So this time of the year the mistakes feel grand, and when you go in and you give up a hit or you give up a run or mechanically you're a little bit off or you're on for the first couple of pitches and then the third pitch you just -- his mechanics get off and he doesn't execute a pitch, these teams that play in the ALCS or NLCS, they don't miss those pitches like they do during the season.

But I'm going to get him back in there. He's going to get some big outs in this stretch here at Yankee Stadium.

Q. You talked during the year about how Alvarez for a young player makes tremendous adjustments. It looks like the game sped up on him in Houston. What do you see in him as he processes this?
AJ HINCH: Yeah, that was one of the first frustrating moments for him where I saw it outwardly on the field when he broke his bat. All I was really interested in was what was he mad about. Because if he was mad about getting out, that's sort of life in the big leagues against really good pitching. If he's mad about changing his plan or chasing, which has been the major issue for him in the last couple of weeks, then we can help him along the way.

He's such an impactful player on our team and in our lineup, and you've got to keep encouraging him and our players are encouraging him. He's one swing away from changing the game. And in a perfect world, if we can just get him back in the strike zone he's super dangerous.

He's missed a couple of pitches that he's hit over the course of the season. As you know, I'm the last guy that's going to jump off that train. This guy is going to be really big for us. And coming into this stadium, I'll probably remind him that he hit the ball in the upper deck last time he was here, and that usually brings a smile to his face.

Q. Yuli had his best season this year at age 35, to what do you attribute that? When you look at the success he's had as a veteran is it hard not to wonder what might have been had he been able to come to the big leagues sooner?
AJ HINCH: He's been really, really good for us and a stable part of the team. We faced our own set of injuries and he and Bregman were really two of the most consistent performers and consistent players in our lineup day-in and day-out. His defense is underrated. I think his base running is underrated. And his overall game is very mature because he's been playing for such a long time at such an elite level.

We've had to remind some of our younger players how good Yuli was as an amateur and back in Cuba. He was one of the world's best players, and not getting the opportunity to play here. So if he had come over to the U.S. and gotten to the big leagues at an early age, the sky was the limit for him. He's a star. And to watch him adapt and grow and continue to evolve at the Major League level, I think the acclimation process getting from international baseball to Major League baseball, from Cuba to the U.S. It's been a great transition for him. Our culture in our clubhouse has a lot of support for him.

He's one of the center figures on our team that we love having around. So I think his production this season is not surprising given his ability. But his ability to maintain it, stay on the field at his age and changing positions when he first got here is a real cool story.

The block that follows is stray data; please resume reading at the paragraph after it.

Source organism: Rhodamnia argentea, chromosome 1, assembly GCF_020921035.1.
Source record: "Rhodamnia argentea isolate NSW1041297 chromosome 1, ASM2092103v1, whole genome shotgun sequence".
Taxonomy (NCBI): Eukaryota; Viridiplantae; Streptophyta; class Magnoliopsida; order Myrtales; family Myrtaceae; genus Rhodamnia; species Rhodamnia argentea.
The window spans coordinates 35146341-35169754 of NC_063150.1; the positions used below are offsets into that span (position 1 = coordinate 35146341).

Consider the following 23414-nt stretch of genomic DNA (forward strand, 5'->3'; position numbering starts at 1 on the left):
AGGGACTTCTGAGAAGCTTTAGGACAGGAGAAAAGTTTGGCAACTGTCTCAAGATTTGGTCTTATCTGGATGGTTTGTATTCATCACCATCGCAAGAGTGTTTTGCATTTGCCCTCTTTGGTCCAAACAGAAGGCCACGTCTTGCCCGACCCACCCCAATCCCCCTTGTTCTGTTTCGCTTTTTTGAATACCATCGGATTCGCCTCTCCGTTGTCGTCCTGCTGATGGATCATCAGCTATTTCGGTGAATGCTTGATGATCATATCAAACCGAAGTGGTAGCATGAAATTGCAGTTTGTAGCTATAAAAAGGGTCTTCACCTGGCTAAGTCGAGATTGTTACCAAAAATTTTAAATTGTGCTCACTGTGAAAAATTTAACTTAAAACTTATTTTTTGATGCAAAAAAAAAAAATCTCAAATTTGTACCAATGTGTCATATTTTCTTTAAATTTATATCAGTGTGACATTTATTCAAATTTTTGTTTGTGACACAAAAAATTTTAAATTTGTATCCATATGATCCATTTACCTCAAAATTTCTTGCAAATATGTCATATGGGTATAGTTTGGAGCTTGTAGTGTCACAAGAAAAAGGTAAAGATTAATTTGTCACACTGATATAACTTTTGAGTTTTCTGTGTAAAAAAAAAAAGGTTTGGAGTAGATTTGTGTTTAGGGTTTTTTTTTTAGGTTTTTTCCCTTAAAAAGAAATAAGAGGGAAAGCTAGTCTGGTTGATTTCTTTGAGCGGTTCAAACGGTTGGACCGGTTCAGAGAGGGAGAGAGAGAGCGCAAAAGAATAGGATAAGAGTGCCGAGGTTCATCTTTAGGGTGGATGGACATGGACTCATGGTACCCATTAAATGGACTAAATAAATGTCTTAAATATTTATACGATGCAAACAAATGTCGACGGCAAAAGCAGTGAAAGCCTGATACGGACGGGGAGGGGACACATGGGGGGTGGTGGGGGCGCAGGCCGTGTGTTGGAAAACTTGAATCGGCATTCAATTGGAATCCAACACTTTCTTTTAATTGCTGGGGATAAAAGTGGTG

Q. A lot has been made about how great your pitching is, but can you talk a little bit how great a defensive unit you have?
AJ HINCH: I'm proud of our defense and I think certainly when we're sync'd up and Carlos is healthy and he's playing shortstop and it shifts Bregman to third, our infield defense is really, really good. We work hard. Joe Espada is a terrific infield coach. We have a good routine where it's very important for us. We have a couple of guys at the top of our rotation that are high strikeout guys. We have other areas of our pitching staff that are more contact driven. So it's really important to play good defense. Firsthand we know when other teams give us extra at-bats or extra opportunities or extra bases how much of an advantage that is for us. So we preach heavily to not give up 90 feet, 90 feet matters. We're not going to allow extra baserunners. The out filed does a really good job of not allowing extra bases, certainly in our ballpark with all the different configurations. So I think defense and pitching go together, they always have. And our guys take great pride in the run prevention side and it's just as important as our offense.

Q. There was a public conversation about pitch tipping that happened in the middle of Game 2 and it seemed to come out of there was a clip of Bregman when he got to first base, looked like he mouthed the word "glove" to the dugout. I'm not asking about the pitch tipping, but it seems like over the years we've seen a lot more guys in conversations, whether it's on the dugout or on the field, are doing more covering their mouths, trying to be more conscious about what television cameras might pick up. What is your level of concern or caution about that situation becoming a story and what you can do addressing that with players, if anything?
AJ HINCH: Yeah, the pitch tipping stuff has grown to a level unlike any other era of baseball I've ever been a part of. It's been around forever. If pitchers are going to tip pitches, then hitters are going to pick up on those tendencies.

There's no difference than usage. If you throw the same pitch 2-2 every time against a right-handed hitter, you're going to have guys that look for that.

The gamesmanship that comes with saying something on the field or trying to alter someone's view or -- it's just grown. I think it's kind of funny to see how paranoid the entire industry is on giving away their pitches. And if they don't want to tip their pitches then they should take consideration into doing the same thing over and over again.

Human behavior is really hard. But I don't worry too much about it. We take great precaution in changing signs, talking to our pitchers, looking at video, making sure that we're not giving anything away. It shouldn't overshadow the quality of play or the players or what's going on on the field. The paranoia is real, though. And it's real across 30 teams.